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Karst Hoogeboom selected as Chief of Facilities and Maintenance

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Date: March 24, 2009
Contact: George E. Price, Jr., Superintendent, 508-771-2144

Superintendent George E. Price, Jr. Price announced that Karst R. Hoogeboom has been selected as the Chief of Facilities & Maintenance for Cape Cod National Seashore. Mr. Hoogeboom has extensive experience in planning, design, construction, and operation of major facilities, especially with Massachusetts State Parks.  His most recent experience was as Deputy Commissioner for Planning and Engineering for the Massachusetts Department of Conservation and Recreation (DCR), the 6th largest state park system in the country.  As the Facility Manager and Chief of Maintenance, Hoogeboom will be responsible for the maintenance of facilities within the 44,000 acre seashore including 300 structures, two visitors centers, 17 miles of roads and trails, support for the six guarded beaches and coordination with the six towns on mutual responsibilities. 

Price said, “We are very lucky to have Karst join our management team.  He has a tremendous amount of experience with parks and park facilities with significant tourism impact, regional planning, design skills, as well as sensitivity toward natural resource management.  He will be able to build upon the success of the Seashore Maintenance Division including sustainable practices, green operations and the alternate transportation systems such as the FLEX busses obtained through National Park Service resources.  Karst also has a great background to work with the six towns on issues of mutual concern.  We are glad he is on board.”

Hoogeboom began his career with a small landscape architectural firm in upstate New York specializing in park design and development.  As he has moved up the ladder, he has frequently collaborated with managers and staff at numerous national parks, both in Massachusetts and along the east coast of the U.S.  He has over 25 years of park experience and has worked extensively on some of the most historic and environmentally sensitive landscapes in Massachusetts.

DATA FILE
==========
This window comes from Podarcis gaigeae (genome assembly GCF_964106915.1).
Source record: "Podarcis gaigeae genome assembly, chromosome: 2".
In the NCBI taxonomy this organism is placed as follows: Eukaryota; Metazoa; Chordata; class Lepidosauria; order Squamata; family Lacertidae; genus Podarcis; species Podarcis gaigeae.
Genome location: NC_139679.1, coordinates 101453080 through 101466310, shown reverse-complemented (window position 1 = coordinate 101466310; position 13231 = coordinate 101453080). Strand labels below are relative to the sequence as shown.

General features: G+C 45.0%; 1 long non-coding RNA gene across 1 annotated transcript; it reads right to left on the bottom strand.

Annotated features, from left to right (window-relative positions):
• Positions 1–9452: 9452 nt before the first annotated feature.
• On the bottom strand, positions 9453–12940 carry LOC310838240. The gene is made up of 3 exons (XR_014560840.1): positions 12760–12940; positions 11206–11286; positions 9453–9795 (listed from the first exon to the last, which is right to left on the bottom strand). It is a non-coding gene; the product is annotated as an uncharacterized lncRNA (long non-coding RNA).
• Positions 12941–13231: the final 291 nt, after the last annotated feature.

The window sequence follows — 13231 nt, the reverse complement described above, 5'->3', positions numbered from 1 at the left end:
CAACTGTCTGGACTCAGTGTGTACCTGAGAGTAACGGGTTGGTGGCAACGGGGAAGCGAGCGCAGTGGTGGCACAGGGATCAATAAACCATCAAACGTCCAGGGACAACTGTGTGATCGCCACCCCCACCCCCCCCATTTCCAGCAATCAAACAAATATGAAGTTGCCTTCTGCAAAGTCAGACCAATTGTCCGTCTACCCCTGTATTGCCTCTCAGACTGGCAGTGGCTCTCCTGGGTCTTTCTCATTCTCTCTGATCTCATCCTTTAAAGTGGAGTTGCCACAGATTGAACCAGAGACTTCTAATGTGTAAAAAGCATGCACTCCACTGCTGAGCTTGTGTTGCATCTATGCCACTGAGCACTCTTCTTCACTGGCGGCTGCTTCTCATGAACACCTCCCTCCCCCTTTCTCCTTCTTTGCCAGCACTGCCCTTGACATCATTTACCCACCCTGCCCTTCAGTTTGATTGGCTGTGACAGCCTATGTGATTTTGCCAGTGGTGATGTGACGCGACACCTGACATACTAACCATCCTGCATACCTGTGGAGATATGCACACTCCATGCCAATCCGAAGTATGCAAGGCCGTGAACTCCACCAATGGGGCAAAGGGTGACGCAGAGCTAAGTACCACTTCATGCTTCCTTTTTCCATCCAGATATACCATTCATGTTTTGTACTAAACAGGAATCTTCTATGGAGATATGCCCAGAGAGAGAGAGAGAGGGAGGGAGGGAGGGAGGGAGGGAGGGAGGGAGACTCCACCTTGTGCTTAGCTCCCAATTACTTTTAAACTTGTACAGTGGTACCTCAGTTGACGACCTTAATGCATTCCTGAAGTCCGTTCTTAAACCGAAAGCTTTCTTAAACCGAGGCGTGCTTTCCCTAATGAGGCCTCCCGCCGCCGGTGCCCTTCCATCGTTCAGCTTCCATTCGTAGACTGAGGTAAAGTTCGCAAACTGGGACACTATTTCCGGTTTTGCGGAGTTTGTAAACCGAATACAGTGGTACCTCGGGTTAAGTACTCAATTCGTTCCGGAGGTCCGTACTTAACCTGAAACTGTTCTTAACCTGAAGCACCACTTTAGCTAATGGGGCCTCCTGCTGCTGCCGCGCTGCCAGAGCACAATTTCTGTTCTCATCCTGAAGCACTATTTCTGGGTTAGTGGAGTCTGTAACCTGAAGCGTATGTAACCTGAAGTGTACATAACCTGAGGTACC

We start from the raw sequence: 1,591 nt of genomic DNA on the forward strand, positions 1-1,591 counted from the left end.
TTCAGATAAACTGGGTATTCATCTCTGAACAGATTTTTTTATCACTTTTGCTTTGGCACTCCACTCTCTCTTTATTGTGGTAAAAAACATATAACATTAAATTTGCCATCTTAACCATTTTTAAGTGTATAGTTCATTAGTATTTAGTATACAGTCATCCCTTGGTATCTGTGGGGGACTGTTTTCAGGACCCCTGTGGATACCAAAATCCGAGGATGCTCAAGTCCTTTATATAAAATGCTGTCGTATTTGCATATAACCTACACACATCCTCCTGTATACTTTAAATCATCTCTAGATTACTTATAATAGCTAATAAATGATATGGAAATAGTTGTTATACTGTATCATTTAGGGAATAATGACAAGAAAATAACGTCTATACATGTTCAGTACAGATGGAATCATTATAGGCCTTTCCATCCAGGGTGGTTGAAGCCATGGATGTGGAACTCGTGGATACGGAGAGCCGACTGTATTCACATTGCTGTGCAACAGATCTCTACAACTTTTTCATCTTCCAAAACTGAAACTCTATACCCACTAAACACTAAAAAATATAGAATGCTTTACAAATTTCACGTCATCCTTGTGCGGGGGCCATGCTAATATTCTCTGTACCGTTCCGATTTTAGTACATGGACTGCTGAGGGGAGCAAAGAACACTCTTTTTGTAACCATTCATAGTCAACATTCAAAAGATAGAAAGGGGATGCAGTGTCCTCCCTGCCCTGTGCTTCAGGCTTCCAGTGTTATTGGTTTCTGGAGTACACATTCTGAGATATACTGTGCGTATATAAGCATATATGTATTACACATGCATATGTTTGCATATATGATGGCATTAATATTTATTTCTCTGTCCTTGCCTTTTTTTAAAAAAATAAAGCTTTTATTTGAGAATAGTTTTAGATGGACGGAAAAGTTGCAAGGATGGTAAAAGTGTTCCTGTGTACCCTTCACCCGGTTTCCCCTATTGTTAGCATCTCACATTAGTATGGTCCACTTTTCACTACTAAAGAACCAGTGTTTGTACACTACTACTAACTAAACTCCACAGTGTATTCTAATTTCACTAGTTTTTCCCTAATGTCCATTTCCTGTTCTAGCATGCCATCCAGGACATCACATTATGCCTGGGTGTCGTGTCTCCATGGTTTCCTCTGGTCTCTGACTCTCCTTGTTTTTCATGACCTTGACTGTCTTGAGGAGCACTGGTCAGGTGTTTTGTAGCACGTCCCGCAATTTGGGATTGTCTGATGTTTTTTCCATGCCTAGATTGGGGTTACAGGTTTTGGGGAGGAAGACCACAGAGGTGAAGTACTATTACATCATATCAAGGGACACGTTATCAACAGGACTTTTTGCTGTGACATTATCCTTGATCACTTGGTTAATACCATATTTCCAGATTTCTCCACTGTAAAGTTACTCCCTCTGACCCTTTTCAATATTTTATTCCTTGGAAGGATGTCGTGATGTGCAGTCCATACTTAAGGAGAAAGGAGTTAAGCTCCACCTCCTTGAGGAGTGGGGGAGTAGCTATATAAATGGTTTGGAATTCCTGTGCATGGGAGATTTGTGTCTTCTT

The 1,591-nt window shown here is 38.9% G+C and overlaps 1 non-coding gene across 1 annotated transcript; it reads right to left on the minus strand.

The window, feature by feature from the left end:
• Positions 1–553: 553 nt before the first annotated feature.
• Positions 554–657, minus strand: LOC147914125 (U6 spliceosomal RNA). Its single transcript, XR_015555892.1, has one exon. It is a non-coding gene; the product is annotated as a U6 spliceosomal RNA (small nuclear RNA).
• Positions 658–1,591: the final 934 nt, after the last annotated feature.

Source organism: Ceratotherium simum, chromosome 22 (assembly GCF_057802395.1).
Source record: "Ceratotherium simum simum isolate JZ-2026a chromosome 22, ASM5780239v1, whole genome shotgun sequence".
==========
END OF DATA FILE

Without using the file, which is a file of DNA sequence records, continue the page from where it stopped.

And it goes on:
He states he is very excited and privileged to have the opportunity to work at Cape Cod National Seashore; with such an inspirational and dedicated staff, some of the most spectacular natural, cultural and recreational resources in the country, and a facility that is a model of collaboration between park and community.

Hoogeboom fills the position vacated by Ben Pearson who retired in September.  He was selected in a competitive process that included applicants from throughout the United States.  Hoogeboom graduated from Paul Smith’s College and has dual degrees from Syracuse University and the State University of New York College of Environmental Science and Forestry, where he majored in Landscape Architecture, Planning and Environmental Studies.

Karst, his wife, and three sons live in Cumberland, Rhode Island.  He serves on several statewide boards and commissions, has been recognized by his peers and the community with numerous awards on a national and state level, and lectures occasionally on landscape preservation and protection issues.  He has made Cape Cod his second home, having spent extensive amounts of time on the Cape since childhood, more so after his parents moved to Eastham in 1973. 

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Did You Know?

Cape Cod

In the mid-19th century, Henry David Thoreau walked the Atlantic coastline of Cape Cod, recording his adventures in his narrative "Cape Cod". To literally follow in Thoreau’s footsteps today would require scuba gear. Cape Cod’s Outer Beach sees an average erosion rate of close to 4 feet per year.